But those of us over 50 can remember a day when television dramas and commercials were set in the homes of ordinary middle-class families and it was considered offensive to show off wealth impulsively. It was true in the United States and it was even truer in Korea.
What a tragedy that working young girls, spending an exhausting day standing in a convenience store, are persuaded by such images that they must be rich and bored in order to be fashionable.
One thing is certain: if we do not start to address the concentration of wealth and its dangerous distortion of our culture, we will sow the fields for future political radicalism of a scale we have not seen in our lifetimes.
It is unnecessary to explain how this problem was addressed in the French Revolution, the Paris Commune and other extreme efforts to create a more equitable society by artificial means. I would only suggest that the extremity of the approach employed in those cases resulted in such a tremendous backlash in the next generation that the efforts were more destructive than they were helpful.
Confucianism treats the issue of social and economic equality in a sophisticated manner, with an eye toward the long term. Although the oppressive “feudalistic” class system of the Joseon Dynasty was a reality, we forget the manner in which the king and the yangban families were required to be frugal in their behavior and to refrain from indulgence and waste of the sort witnessed in Europe in the 18th and 19th centuries.
It goes back to Confucius’ suggestion that we “be most concerned about inequity” (患不均). Later followers of his ideals, such as King Sejong, made the question of inequity central. They sought out long-term solutions to the inequity in the economy, not quick fixes.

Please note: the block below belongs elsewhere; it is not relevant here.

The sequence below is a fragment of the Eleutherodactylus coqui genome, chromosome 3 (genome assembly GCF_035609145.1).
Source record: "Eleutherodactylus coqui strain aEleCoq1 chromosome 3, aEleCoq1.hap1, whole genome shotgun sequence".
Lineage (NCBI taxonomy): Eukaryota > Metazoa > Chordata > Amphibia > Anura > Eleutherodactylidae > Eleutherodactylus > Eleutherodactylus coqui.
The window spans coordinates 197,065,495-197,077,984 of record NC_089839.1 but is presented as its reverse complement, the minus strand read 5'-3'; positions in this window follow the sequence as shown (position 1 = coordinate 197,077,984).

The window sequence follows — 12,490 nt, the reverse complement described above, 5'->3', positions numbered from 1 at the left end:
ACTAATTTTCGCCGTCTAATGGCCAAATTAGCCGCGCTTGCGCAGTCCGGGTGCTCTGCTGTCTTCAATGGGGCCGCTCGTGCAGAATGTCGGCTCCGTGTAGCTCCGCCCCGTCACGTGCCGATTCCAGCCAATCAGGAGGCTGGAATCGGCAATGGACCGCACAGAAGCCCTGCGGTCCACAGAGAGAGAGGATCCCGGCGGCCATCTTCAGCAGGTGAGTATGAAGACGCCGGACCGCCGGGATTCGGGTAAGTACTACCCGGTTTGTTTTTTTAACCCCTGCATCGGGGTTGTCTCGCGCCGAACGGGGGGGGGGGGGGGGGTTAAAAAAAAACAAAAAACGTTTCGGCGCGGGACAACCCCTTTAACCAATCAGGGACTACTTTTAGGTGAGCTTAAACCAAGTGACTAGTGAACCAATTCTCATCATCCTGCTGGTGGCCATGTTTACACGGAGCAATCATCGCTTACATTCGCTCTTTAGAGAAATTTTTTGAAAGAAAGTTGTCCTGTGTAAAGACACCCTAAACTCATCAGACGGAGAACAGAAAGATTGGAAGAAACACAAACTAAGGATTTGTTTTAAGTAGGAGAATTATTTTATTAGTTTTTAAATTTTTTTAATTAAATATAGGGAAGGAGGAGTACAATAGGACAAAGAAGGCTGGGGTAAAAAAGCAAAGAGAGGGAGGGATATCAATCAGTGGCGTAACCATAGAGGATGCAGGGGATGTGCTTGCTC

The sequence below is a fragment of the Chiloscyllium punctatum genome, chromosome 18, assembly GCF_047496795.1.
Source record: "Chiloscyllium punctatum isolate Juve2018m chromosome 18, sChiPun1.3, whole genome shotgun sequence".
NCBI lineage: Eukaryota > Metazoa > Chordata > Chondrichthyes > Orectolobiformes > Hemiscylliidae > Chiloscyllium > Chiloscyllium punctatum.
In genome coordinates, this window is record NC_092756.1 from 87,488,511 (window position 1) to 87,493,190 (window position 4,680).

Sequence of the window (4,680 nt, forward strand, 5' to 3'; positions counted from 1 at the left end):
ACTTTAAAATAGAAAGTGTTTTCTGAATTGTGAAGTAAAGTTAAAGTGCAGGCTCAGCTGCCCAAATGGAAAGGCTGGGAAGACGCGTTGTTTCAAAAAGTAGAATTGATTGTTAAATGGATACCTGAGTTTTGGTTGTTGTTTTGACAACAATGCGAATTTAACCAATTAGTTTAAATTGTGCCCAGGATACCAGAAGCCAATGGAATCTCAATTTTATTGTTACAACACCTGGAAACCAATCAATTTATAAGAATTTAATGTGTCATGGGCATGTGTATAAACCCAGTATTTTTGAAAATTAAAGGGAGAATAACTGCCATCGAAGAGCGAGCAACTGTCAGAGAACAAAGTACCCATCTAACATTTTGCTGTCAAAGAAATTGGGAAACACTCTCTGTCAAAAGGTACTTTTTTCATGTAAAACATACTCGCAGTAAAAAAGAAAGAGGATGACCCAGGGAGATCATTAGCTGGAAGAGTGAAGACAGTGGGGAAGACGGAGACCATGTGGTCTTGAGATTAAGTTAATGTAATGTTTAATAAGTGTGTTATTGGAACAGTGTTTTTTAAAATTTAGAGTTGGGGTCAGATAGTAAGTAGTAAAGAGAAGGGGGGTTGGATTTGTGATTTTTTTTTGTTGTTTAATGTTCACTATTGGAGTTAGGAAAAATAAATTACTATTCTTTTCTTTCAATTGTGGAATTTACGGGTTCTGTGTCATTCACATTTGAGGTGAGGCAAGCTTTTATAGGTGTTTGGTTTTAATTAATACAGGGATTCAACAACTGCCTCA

The question of equality of opportunity in the Confucian sense is explicitly addressed in the preamble to the Korean Constitution 大韓民國 憲法 前文. In a sense, the distortions in society born of such concentrations of wealth can be interpreted as inherently unconstitutional.
The Korean Constitution states: “For each citizen, in the political, economic, and social realms, opportunities should be equal and he or she should be able to realize his or her abilities to the maximum extent. Each citizen should fulfill his or her social responsibilities that follow from his freedom and his rights so as to assure domestically an equal rise in the living standards for citizens…”
Trying to undo the radical inequality in our society by pretending it does not exist will lead only to greater extremes, and eventually to violent confrontations.
Giving out handouts of money from time to time to certain groups, without addressing the distortions within our society that create such gaps in the first place, will encourage a dependence on the state that is psychologically unhealthy and that will do little to create a stable society. Rather, a healthy culture of true equality of opportunity must be established. We have not even begun the debate on how we will create such a culture.